I’ve come to grasp that it’s not the worst thing in the world. It’s maddening, and it puts me in constant danger of just throwing in the towel, but it’s also an intrinsic part of me.
I want myself to fail — it’s easier
Jon Westenberg 🌈
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What if Life is a Journey?

Jon Westenberg

Jon,

Thank you for trusting us Medium readers enough to reach out to us. There are many who do understand your experience and some will share back.

You are very lucky that you have a brain that is capable of observing itself. You are also lucky to have at least one small voice in there willing to speak up now and then to challenge the strong voice that is so driven by fear that it leads to exactly the dialog your described. You are also SO lucky for the observation I highlighted to start this comment:

“I’ve come to grasp that it’s not the worst thing in the world. It’s maddening, and it puts me in constant danger of just throwing in the towel, but it’s also an intrinsic part of me.”

You are lucky to observe it, and also lucky to be able to accept it. Now what?

I’ve actually written quite a bit about this. You can read some on my website under the Brain Theory and Psychology Tabs. In short, here are two simple suggestions to understand it a little more:

1. Learn to love yourself. We hear this a lot, but I’ve never actually heard anyone who said it describe what it means in a “prescriptive” way. By prescriptive, I mean, in a tangible step by step model that people can actually act on. What I mean by it is to LOVE yourself in a parental sense. The love a parent is “expected” to give a child is to care about them, and HELP them, even when they go astray. The “yourself” you need to love is a very afraid child memory that somehow was established in your brain. Your brain created a strong memory about something that it thought was a danger to you. It did that to protect you. When these kind of memories are brought to light, they are very often pretty bizarre because they were perceived by a very immature mind — often earlier than 5 years old. In any case, every time a “triggering event” matches one of the fearful conditions that formed the memory, the memory screams out to protect you. So, loving yourself means talking to that 3 year old, or 5 year old “JON” and helping it see that it is now living in the brain of a very different adult Jon, and it is safe from the old fears.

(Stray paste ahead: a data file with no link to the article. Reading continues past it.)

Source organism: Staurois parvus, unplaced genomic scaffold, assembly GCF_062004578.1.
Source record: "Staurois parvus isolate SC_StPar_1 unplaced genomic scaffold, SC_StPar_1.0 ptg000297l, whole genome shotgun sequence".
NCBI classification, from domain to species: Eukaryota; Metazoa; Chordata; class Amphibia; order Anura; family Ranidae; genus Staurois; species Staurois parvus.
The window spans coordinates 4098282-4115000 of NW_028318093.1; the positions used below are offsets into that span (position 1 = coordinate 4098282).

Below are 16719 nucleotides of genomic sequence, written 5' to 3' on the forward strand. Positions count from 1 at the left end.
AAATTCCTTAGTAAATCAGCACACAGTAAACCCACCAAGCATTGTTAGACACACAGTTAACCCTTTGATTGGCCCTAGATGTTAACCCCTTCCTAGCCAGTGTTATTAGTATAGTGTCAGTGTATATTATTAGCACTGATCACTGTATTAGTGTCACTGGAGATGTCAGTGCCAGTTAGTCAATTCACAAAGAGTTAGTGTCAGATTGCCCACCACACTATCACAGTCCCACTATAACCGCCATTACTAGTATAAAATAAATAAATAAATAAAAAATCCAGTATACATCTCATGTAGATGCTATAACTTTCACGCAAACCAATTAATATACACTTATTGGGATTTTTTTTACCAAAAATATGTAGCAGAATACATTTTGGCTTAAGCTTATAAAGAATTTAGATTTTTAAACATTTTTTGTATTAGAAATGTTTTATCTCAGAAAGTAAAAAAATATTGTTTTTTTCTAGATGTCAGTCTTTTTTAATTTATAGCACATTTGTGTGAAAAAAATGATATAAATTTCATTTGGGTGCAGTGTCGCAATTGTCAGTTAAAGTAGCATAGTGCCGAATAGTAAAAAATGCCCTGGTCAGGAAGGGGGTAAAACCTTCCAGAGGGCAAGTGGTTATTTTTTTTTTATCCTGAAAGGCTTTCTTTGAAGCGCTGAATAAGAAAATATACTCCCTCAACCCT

2. One of the commenters, Peter Marshall, said “live for right now”. I have another way to express his point. When you look into the future, something about setting goals triggers “little JON” and scares him. So, to avoid this, what if you view life as a JOURNEY? This is the “now” that Peter was talking about. It can be a journey without a goal, like a journey of discovery. In fact, I see that another of your internal voices has already figured that out. It’s all over your website. So this message to you is simply to bring this observation to consciousness.

OH! And keep telling little Jon how life IS actually working out OK. As a whole organism, you seem to have plenty of resourcefulness to keep moving down the road.